Understanding Oregon Bid Bonds

bid bonds - What Is a bid bond - minimalism

What Is a bid bond?

A bid bond is a type of surety bond that becomes active as soon as a contractor wins a contract. The person or organization offering the contract requirements guarantees that the successful bidder for the work will secure the required labor and materials to complete all contracted tasks within an agreed-upon time frame.

This ensures prompt completion and protects others who might be affected by such delays, including investors and consumers. Bid bonds also protect owners of property on which construction is taking place, ensuring their interests are represented during construction.

The amount required is usually ten percent (10%) of the total value of the bid bond. Additionally, once awarded, if less than 15% of the estimated cost remains at 75%, another 10% will be due prior to issuance of material orders or a scheduled commencement of work.

The bid bond guarantees that the contractor will provide a completion bond for 100% of the value of the project once awarded.

By performing, this type of surety also provides a guarantee that all subcontractors who are necessary to perform on the job will be secured and/or guaranteed by them (the bond company).

What are the requirements when getting a bid bond in Oregon?

There are no specific requirements when you get a bid bond in Oregon. The only requirement would be that it is from an authorized surety company to provide bid bonds in the state of Oregon. Also, the surety bond must have the correct wording and language required by law for a properly executed bid bond. 

The bidding process can be complicated and risky not knowing what companies or individuals might actually perform the work if they do win the contract. A bid bond provides some relief from this risk by guaranteeing that if a contractor does win a project, they will show up ready to complete the job as promised in their proposal. The purpose of a well-written bid bond is to protect against losses due to bad faith, dishonesty, or failure to comply with the terms and specifications of a contract.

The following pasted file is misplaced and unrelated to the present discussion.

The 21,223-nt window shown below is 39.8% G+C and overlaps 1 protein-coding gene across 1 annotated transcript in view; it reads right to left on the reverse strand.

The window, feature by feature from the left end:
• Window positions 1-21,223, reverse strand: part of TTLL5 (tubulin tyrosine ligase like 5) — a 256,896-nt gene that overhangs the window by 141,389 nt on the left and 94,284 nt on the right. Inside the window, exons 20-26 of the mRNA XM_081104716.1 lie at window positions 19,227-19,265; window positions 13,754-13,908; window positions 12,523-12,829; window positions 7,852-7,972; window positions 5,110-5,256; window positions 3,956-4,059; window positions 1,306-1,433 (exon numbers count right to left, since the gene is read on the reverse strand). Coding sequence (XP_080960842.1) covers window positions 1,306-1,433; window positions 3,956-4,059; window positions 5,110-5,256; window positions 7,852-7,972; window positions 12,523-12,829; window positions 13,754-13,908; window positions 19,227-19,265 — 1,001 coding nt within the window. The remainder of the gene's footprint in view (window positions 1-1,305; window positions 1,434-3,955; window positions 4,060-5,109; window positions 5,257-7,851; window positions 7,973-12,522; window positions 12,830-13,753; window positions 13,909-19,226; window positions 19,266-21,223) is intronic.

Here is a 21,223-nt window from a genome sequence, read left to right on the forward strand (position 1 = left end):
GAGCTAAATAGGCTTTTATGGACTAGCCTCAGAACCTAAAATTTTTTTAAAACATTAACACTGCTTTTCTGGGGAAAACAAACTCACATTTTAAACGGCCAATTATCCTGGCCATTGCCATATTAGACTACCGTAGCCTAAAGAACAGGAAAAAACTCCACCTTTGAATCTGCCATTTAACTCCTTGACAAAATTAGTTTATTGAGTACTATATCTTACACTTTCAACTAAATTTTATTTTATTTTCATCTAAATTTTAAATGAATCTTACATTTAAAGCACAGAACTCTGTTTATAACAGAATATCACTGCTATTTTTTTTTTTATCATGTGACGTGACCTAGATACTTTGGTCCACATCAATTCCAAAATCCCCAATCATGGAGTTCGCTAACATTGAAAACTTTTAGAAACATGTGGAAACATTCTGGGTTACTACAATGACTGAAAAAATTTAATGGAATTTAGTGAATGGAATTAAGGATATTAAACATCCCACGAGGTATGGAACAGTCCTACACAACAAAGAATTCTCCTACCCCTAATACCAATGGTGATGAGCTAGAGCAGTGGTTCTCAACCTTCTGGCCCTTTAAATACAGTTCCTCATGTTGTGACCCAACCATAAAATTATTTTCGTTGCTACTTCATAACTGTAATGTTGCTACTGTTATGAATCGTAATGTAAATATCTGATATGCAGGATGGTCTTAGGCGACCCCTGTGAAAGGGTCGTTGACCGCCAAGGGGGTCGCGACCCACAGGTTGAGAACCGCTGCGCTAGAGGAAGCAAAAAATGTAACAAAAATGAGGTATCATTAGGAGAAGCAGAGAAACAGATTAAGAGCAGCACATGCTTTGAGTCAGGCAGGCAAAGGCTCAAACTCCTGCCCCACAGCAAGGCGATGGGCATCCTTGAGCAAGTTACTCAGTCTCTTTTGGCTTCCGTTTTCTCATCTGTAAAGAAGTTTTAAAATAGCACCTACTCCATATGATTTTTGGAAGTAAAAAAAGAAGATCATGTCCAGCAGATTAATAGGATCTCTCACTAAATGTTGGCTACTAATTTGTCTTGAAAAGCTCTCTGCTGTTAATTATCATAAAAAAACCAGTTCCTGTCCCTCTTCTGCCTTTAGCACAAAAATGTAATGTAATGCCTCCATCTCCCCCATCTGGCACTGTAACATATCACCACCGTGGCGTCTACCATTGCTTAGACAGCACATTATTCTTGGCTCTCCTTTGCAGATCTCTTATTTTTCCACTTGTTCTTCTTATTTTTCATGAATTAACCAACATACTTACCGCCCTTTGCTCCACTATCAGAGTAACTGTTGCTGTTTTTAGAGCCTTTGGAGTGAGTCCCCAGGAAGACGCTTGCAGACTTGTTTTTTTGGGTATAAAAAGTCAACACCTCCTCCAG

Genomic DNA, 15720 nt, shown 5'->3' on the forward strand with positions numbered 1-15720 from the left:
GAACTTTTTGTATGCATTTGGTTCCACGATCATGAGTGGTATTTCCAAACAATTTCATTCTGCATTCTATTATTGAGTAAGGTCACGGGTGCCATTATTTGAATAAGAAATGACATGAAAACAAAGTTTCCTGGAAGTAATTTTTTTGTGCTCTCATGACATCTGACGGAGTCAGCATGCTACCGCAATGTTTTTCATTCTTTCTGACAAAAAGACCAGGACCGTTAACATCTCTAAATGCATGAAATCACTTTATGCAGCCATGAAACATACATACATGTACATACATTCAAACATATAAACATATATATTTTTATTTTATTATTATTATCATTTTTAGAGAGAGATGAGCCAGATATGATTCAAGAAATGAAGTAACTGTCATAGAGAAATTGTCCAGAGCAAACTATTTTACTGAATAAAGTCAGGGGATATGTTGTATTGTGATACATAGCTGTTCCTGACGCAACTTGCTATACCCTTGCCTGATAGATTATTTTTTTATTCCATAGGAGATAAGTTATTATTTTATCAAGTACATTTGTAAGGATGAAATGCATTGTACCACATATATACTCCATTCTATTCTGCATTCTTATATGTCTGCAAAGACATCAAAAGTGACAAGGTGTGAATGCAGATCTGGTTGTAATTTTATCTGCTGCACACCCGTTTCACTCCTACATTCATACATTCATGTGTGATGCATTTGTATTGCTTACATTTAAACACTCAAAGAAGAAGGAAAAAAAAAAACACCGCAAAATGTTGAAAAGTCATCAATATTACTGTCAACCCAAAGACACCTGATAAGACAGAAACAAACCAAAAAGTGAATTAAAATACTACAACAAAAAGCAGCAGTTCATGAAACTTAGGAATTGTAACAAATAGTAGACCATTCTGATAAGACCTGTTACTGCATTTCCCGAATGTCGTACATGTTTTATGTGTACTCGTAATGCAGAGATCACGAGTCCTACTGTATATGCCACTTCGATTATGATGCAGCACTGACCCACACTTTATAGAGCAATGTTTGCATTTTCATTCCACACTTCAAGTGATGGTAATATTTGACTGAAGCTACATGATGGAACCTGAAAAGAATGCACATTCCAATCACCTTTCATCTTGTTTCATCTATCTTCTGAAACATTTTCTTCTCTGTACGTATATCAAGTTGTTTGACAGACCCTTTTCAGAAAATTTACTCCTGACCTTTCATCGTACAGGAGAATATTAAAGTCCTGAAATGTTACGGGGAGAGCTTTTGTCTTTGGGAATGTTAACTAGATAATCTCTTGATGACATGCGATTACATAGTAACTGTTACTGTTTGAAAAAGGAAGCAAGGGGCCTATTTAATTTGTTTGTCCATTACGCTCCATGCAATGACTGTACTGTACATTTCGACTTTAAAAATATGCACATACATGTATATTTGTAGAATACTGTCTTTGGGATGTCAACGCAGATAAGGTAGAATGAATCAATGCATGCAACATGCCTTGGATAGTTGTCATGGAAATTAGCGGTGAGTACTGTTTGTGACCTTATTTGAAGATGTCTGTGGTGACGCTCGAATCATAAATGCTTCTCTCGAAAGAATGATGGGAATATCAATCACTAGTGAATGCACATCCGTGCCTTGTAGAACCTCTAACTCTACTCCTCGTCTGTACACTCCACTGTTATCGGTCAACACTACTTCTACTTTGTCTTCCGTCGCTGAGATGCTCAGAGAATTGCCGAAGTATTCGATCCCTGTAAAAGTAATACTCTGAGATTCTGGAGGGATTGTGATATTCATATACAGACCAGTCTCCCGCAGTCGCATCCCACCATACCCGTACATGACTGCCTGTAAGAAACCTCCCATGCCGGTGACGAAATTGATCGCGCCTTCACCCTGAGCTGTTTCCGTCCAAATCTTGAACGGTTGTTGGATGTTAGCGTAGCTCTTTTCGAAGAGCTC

The bid bond ensures that if a contractor fails to win a project they will forfeit the bid bond, thus compensating the owner for any costs accrued during the bidding process. This is usually one percent (1%) of the total amount of the bid as set forth by law. The cost to obtain a bid bond can vary depending on various factors such as:

  • Length of the bond period 
  • The surety company you choose 
  • Your creditworthiness 
  • Your ability to pay all or part upfront or on an installment basis.  

A good rule of thumb would be that it should never exceed 1% of your total bidding price. For example, if the project costs $1 million dollars, your bid bond premium should not exceed $10,000.

How much is a bid bond in Oregon?

The contract of the small business that has won the bid to provide products or services for you requires them to secure performance, payment, and/or bid bond. This type of bond protects your investment should the business fail to meet its contractual obligations. The amount of money that needs to be secured will depend on your agreement with the contractor.